Celia Eberle is a Dallas-based multimedia artist, with a near cult-like following, who describes her artistic pursuits as both “inexorable” (that which cannot be changed) and “inevitable” (that which always happens). She employs natural materials such as bone, wood, coral, and stone into her works that frequently examine the relationship between man and nature. Aesthetically, Eberle’s work almost feels like something out of Grimm’s classic fairy tales, combining a mixture of the fantastical, whimsical, and sinister. From castle turrets carved from bone to monumental sculpture shaped like a human foot and made of newsprint, Eberle is interested in mankind’s need to control the natural order and of disposability, both of which negatively affect the world we live in. There is another underpinning that can be found throughout her oeuvre; the great equalizers, death and decay, are represented through many of the natural and fragile materials used in Eberle’s work.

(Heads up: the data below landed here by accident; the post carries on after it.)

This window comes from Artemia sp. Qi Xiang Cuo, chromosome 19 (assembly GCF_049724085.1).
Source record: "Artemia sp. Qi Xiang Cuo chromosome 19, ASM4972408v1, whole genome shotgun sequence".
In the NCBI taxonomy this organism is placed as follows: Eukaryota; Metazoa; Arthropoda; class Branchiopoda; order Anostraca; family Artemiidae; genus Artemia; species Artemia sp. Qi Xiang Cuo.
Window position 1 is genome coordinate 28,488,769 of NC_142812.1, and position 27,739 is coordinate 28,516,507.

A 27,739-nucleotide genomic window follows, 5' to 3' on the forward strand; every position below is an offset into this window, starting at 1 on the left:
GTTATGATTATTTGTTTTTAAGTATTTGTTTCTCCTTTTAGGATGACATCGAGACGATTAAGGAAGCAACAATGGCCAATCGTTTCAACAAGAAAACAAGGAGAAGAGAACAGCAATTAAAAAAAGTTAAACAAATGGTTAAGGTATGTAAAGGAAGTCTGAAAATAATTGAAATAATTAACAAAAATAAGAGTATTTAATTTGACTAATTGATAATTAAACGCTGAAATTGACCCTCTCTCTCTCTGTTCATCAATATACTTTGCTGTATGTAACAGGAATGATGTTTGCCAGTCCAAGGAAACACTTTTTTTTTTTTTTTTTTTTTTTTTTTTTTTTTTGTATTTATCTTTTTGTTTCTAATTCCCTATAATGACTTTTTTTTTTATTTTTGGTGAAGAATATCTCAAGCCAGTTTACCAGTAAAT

Celia Eberle has exhibited extensively throughout Texas as well as in Chicago, New York and Oregon. Most recently, Eberle is a 2015 Joan Mitchell Foundation Grant Recipient. Likewise, she is an inaugural recipient of the Nasher Sculpture Center Artist Microgrant. In 2014, Eberle’s mid-career retrospective, In the Garden of Ozymandias, debuted at the Art Museum of Southeast Texas. Her work is currently in the collections of: The Dallas Museum of Art, the J. Wayne Stark University Gallery at Texas A&M, the Longview Museum of Fine Arts, and the Art Museum of Southeast Texas.
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